Join in as Fiona Ingram's blog tour with WOW! continues.
On Writing Animal Stories for Children
I was overjoyed to do a post on writing animal stories for children. Animal welfare has become closer to my heart more than ever over the past few years. Authors contemplating writing a book for children featuring animals should consider what the main message is. Is it an entertaining tale? A moral or fable? An educational theme? When writing animal books for children, a clever writer can incorporate all sorts of themes without sounding didactic.
I began writing animal rescue books after reading stories about animals saved from abuse, and decided to do what I could to raise awareness about the care of animals, their importance in our lives, and the fact that they are sentient beings. They feel all the emotions we do; they need us for shelter, protection, food/water, love, grooming etc. We have a huge responsibility as the guardians of the planet and of all animal life, domestic and exotic. We should be teaching this to our children from an early age.
Champ’s story came about when I read about an abused little dog left for dead at a California shelter. Vets literally brought him back to life from the brink of death (he was almost suffocated in two plastic bags). From there he began a long and painful road to recovery, until he now is a happy, healthy, wonderful little dog, bringing joy into people’s lives.
When writing his tale, I had to think about who this book would appeal to and why. Adults who are animal lovers would want to know Champ’s journey, but might not want their kids to see too many horrible images. Kids would be interested in learning about caring for animals and how every little act or gesture counts. Younger readers (needing to be read to) would like to hear a story from Champ’s point of view. So I included all these elements. Champ writes his own heroic tale in which he experiences what many kids do: fear, insecurity, wondering if he is brave enough. He foils a plan of two would-be dognappers to kidnap and hold to ransom all the dogs in his area. He enlists the aid of caring and well-meaning animal friends, and becomes the hero of the day. Champ also writes a poem to express his joy at having a new life with lots of love.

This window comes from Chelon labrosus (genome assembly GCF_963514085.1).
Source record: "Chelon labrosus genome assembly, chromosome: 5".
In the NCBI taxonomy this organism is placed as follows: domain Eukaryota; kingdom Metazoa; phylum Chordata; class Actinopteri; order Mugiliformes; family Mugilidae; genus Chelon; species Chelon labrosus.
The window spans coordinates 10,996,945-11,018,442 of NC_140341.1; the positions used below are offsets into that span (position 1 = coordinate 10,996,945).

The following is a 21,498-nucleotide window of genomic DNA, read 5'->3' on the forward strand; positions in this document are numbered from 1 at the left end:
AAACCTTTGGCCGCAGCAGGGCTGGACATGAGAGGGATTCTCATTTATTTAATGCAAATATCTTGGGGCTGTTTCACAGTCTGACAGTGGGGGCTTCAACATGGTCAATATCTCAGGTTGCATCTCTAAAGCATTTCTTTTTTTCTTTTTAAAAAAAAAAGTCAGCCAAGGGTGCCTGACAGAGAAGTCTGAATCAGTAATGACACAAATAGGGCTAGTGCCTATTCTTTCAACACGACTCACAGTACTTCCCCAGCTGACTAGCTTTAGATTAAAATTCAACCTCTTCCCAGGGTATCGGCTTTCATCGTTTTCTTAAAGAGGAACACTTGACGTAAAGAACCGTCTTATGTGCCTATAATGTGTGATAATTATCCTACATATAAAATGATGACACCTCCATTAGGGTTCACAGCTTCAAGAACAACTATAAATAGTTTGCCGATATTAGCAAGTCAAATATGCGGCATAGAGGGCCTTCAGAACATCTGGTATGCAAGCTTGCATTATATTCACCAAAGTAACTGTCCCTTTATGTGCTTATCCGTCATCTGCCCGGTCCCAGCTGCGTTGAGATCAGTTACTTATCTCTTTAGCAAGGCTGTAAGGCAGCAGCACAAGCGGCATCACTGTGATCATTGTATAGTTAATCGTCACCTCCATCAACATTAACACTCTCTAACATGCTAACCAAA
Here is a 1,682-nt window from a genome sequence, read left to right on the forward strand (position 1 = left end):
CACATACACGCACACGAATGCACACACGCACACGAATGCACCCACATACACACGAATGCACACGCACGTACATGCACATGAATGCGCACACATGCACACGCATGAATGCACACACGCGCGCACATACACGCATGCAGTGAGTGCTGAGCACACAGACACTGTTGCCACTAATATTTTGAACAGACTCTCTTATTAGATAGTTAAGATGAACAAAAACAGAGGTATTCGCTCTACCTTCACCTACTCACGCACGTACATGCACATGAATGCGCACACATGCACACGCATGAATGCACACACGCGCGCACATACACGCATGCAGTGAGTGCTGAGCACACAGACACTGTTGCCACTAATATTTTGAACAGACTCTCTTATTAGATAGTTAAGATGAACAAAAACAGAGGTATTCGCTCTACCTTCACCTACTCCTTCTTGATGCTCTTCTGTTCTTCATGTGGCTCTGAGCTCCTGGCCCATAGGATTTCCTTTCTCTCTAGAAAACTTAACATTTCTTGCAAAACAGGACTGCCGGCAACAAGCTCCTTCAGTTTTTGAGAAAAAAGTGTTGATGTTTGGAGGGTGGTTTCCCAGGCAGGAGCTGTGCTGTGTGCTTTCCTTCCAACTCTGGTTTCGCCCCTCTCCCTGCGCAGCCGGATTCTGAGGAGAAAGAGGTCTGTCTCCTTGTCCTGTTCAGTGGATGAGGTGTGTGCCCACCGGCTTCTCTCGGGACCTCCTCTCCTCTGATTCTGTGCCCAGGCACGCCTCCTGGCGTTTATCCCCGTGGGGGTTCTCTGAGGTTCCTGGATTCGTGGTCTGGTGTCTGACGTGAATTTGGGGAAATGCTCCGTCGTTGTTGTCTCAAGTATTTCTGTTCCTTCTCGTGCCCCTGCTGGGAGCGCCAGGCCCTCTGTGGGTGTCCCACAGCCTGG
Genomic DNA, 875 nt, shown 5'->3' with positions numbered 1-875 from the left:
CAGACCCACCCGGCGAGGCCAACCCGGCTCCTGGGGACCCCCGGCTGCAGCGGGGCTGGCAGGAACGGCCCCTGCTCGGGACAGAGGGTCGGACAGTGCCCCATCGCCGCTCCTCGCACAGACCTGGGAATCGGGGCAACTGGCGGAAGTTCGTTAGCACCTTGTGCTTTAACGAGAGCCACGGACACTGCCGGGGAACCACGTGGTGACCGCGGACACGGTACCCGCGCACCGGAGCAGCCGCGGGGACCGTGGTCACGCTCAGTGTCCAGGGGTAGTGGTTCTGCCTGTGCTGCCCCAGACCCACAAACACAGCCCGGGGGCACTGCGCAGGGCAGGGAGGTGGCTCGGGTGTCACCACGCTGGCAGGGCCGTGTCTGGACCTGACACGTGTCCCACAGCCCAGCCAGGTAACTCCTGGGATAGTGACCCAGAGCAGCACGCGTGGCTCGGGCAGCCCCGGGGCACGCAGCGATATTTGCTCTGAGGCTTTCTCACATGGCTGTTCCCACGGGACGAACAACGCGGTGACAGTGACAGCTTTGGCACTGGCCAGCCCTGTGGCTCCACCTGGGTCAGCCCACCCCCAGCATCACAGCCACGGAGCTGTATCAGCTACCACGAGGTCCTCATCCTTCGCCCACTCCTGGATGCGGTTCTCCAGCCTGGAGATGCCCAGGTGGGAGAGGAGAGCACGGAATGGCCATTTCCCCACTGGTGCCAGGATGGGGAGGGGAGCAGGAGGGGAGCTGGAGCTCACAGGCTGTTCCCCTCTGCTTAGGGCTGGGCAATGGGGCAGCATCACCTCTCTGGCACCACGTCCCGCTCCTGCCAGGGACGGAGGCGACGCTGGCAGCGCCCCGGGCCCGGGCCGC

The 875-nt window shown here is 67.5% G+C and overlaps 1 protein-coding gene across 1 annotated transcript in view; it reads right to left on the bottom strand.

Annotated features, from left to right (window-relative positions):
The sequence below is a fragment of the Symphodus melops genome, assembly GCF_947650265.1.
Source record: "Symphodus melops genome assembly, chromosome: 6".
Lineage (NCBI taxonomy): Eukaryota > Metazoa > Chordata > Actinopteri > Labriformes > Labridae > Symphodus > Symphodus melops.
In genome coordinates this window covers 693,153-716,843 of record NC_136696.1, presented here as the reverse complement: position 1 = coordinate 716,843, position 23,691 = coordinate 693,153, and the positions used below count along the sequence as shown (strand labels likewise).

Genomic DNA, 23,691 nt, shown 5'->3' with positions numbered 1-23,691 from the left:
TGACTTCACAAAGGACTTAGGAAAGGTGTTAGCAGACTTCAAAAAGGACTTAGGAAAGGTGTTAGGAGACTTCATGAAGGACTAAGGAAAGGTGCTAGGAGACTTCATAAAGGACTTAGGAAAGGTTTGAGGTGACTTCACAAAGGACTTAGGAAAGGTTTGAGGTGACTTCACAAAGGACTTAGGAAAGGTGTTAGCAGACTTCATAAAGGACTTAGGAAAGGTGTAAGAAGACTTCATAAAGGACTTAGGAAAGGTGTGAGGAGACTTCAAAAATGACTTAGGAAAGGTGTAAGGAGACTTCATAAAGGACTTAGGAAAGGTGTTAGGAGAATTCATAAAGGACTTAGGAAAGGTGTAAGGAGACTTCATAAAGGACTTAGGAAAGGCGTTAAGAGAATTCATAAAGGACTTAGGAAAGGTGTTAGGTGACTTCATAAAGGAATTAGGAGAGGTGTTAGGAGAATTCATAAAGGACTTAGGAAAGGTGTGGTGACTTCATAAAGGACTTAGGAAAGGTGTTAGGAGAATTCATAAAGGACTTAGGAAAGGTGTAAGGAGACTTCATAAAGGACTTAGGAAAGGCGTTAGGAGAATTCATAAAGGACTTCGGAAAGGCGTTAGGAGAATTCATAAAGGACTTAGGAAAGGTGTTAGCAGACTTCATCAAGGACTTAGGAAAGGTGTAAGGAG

When one sees the number of children with physical or emotional problems being able to overcome these with service dogs and/or other pets, one can easily understand how children relate on a deep emotional level to an animal that does not judge; it only loves. An author can include lots of positive messages in a book for children with or about animals, such as making new friends, giving and receiving help, overcoming difficult situations.
Another important lesson authors can include is teaching children responsibility towards a pet, caring for it properly, treating it as they would like to be treated, not as a toy one tosses aside when bored.
I hope readers will take the time to read more about Champ and share his amazing story with friends and family who love animals.